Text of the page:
Journal Article: How Did Dogs Get to Understanding Humans?

Title: The Domestication of Social Cognition in Dogs

Authors: Brian Hare, Michelle Brown, Christina Williamson, Michael Tomasello

Published: November 2002 in Science

General overview:
These authors conducted four experiments to explore three hypotheses about how domestic dogs may have acquired their adept skill at using human social cues: 1) canids (wolves, foxes, coyotes, dogs and etc.) are adept at exploiting the behavior of both conspecifics (members of the same species) and other species due to hunting requirements of their diet. This hypothesis predicts that many canids would perform as well as dogs on tasks involving social cues from humans. 2) Domestic dogs have much more experience with humans and their social cues due to dogs/humans’ relative closeness from a very young age. This hypothesis would indicate that dog puppies of advancing age would performing increasingly well at tasks involving human social cues due to their cumulative knowledge of living with humans longer. 3) Dogs have undergone a selection pressure during domestication for specific skills involved with using human social cues. This hypothesis predicts that dogs and puppies (over a certain age) would perform equally well on tasks requiring human social cues and would outperform their nearest relative, wolves.

The authors conducted four experiments to explore canid skills in exploiting human social cues for food rewards (with control experiments to address olfactory food detection). In the first experiment, the researchers tested 11 dogs and 11 apes on the ability to correctly choose a container that was gazed at, pointed at and had a small marker placed atop. Dogs were significantly more skilled at this task, demonstrating that dogs are better at exploiting human social cues than humans’ nearest relative.

In the second experiment, 7 dogs and 7 human-reared wolves were tested on the ability to correctly choose a container with a single or combination of the following human social cues: gaze, point and/or tap. Dogs generally outperformed wolves, although the wolves did appear to understand a combination of the cues.

In the third experiment, 5 dogs and 5 human-reared wolves were individually shown food being hidden in a container and then later had to pick the container from memory. Dogs and wolves performed equally well in this experiment.

In the fourth and final experiment, the authors tested 32 dog puppies between the ages of 9 and 26 weeks. The puppies were tested on their ability to pick out a container based on a gaze and point or just a gaze by a human. Some puppies had been reared from a young age by humans while others had been raised in a kennel situation with limited human exposure. There was no difference between age or rearing type on either cue.

From the last three experiments, the authors conclude that their results suggest that dogs’ ability to exploit human social cues was due to selective pressure during the domestication process (hypothesis 3). Because puppies of all ages and human exposure type performed well on tasks using human social cues and while dogs and wolves performed well in the memory task (experiment 3), dogs outperformed wolves at social tasks, the authors found a significant social-cognitive difference between wolves and dogs that suggests an evolutionary explanation rather than the general social skill of canids (hypothesis 1) or a human exposure source (hypothesis 2).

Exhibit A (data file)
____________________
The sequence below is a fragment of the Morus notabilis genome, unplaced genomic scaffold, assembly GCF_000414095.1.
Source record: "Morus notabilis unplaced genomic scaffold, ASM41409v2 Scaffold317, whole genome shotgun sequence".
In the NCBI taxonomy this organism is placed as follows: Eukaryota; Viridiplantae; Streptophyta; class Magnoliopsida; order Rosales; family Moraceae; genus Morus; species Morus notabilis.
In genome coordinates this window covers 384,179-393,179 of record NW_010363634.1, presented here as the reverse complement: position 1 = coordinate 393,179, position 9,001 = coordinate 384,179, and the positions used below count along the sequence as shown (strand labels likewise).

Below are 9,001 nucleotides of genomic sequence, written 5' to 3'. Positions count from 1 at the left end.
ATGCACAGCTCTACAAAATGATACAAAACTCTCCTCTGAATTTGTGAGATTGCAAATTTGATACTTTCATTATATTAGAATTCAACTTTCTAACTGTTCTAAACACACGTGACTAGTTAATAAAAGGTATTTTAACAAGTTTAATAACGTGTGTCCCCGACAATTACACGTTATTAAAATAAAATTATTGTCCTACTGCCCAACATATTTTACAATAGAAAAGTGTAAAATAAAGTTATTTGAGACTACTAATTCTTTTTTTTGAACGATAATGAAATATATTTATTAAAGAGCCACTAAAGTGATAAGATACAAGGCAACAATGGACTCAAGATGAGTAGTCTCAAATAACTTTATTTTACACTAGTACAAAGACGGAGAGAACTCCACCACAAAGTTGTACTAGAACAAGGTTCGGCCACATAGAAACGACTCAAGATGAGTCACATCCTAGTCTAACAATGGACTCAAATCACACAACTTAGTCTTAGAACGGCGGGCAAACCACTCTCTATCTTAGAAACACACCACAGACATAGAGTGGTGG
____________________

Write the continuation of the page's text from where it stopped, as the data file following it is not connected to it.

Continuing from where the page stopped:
My comments:

As you may have been able to tell, this article was chock full of interesting experiments and results. Science is a very prestigious journal with one of the highest impact factors of all academic journals. In other words, you don’t get published in Science unless you’ve done some pretty fascinating work!

Although their sample sizes are small (10 to 32 test subjects), these authors make a compelling argument to support the domestication theory of dogs’ ability to read human social skills. Of course, in order for this theory to be fully accepted, these experiments will need to be reproduced (and likely already have, since this research is 12 years old). Unfortunately, given the number of experiments these authors were explaining and the limited word count of Science, not a lot of space was given to elucidating the experimental conditions or even the subjects (except for the puppy experiment where ages were given, the only thing I know about the animals tested was their species). Of course, future researchers can always contact the corresponding author for this information if they’d like to replicate the science.

In my view, this research has very interesting implications for canine welfare. In many areas of the U.S., dogs are legally protected as property, with the exception that owners must provide adequate shelter, food, water and veterinary care. Basically, in our legal system, a dog is a box*.

However, if dogs are cognizant of human social skills, is it humane to treat a dog as a box*? After all, if you scream at a box, no harm is done. If you scream at a box*(i.e. a dog), and the dog feels stress from that social cue, has harm been done? Where and how does a creature’s cognitive abilities play into its welfare requirements?

(*that you can’t outright neglect or abuse)

These findings are super applicable for training purposes. Many common dog training methods involve pairing a human-given hand or verbal cue with a behavior (i.e. a sit) from the dog. This research suggests that this type of training is only possible through the selective pressure that gave dogs skilled at exploiting human social cues an evolutionary edge. Consider that in contrast to training a cat: the same hand/verbal cues may not be as meaningful to felines (who by all accounts never underwent the same domestication process as dogs) than our canines!

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